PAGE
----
Transforming Tomorrow’s Teachers

Elective course grows future educators


Math Mentoring

Not many courses at McLean offer the potential for guaranteed future employment, but one two-year elective is
an exception. The Teachers for Tomorrow course, taught by Lawrence Letkiewicz, provides students with some of the most career-readying experiences of their lives, all packed into their junior and senior years.

In the first year of the program, students get to step into elementary, middle and even high school classrooms to observe and work with students.

Considering the importance of this responsibility, Teachers for Tomorrow students have to have a decent understanding of how learning really works. The first few months of the course are spent learning the basics as students dive into the practical psychology of learning.

“This course really gets you to think about how people develop, how people communicate and how we can communicate with other people,” Letkiewicz said.

Letkiewicz emphasizes the importance of creating a classroom environment in which many approaches to learning are taken in order to suit the variety of students.

“We learn about all the different types of teaching styles: kinesthetic, auditory, visual, reading and writing. Kinesthetic learning is when you’re hands on, auditory is where a student is better at listening, visual is when a teacher will put up PowerPoints and so on,” junior Sofia Lopez said.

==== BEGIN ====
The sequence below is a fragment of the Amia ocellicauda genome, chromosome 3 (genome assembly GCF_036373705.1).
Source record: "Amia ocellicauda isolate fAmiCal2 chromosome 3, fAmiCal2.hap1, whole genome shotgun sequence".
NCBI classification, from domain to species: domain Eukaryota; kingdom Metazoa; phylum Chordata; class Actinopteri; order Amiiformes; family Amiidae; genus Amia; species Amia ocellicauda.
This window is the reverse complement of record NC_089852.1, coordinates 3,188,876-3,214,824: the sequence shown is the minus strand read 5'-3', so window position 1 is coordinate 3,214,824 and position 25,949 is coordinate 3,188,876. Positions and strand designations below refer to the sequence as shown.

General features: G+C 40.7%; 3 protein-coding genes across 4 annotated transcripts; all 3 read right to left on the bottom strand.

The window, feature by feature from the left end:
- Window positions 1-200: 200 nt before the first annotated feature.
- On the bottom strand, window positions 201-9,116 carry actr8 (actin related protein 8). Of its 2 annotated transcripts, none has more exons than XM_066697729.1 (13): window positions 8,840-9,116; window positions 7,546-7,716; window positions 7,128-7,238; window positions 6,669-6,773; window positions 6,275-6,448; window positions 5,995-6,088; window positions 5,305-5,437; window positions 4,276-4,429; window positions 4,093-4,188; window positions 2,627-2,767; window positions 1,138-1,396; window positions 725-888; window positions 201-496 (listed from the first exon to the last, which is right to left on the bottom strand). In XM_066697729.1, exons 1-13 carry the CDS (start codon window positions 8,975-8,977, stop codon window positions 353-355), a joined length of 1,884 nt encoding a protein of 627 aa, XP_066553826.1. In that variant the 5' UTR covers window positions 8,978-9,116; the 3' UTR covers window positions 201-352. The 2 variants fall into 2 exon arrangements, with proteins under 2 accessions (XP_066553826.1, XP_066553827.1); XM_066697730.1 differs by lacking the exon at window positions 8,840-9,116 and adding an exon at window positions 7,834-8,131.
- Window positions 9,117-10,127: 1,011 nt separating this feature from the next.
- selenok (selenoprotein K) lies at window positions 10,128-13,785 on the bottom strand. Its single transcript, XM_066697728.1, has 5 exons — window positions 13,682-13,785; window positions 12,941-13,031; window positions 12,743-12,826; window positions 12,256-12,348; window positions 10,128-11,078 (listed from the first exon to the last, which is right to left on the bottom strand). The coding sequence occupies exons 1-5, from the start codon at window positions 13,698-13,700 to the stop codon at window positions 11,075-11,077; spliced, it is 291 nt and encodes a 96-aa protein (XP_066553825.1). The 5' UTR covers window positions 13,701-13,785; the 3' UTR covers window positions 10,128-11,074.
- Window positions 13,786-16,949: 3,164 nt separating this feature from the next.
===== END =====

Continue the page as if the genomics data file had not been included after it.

After students feel confident in their foundational understanding of what it means to be a teacher, they do in-classroom observational studies. They spend three class periods in the fall and 20 class periods in the spring observing and taking note of the environment in different classrooms.

“They carefully take into account how [teachers] design the classes, how they design the lessons, how they interact with the students and how the students respond,” Letkiewicz said.

In addition to observing, Letkiewicz’s students plan and present real lessons to classes. While being in front of a class can be stressful, the experience helps them grow as educators.

“Teaching the actual lessons can be really nerve-wracking, but it prepares me for what I’m going to have to do in the future. While I was [teaching], I noticed that I was going really fast and that [the students] needed me to slow down,” Lopez said.

Teachers for Tomorrow students find that the class has made them feel more confident in pursuing teaching. “It made me feel better about my future and that I was taking a step towards my career,” junior Jane Smith said.

Second year Teachers for Tomorrow students can apply for a recruitment contract and complete an application and interview process. If they do well, they can be offered a guaranteed teaching position with FCPS following their completion of a four-year teaching program at an accredited university.

“Being a senior in high school with a teaching position waiting for them when they graduate from college is a great thing,” Letkiewicz said.

The demand for teachers is high right now, and the recently instituted Teachers for Tomorrow course has lots to offer, especially to students who are enthusiastic about taking the educator career path and want to explore
the overwhelming rewards that come with the experience.

“Realize that this is more than a job—it’s more of a calling,” Letkiewicz said. “If you feel that you can do this, then you need to give yourself an opportunity to find out if you can.”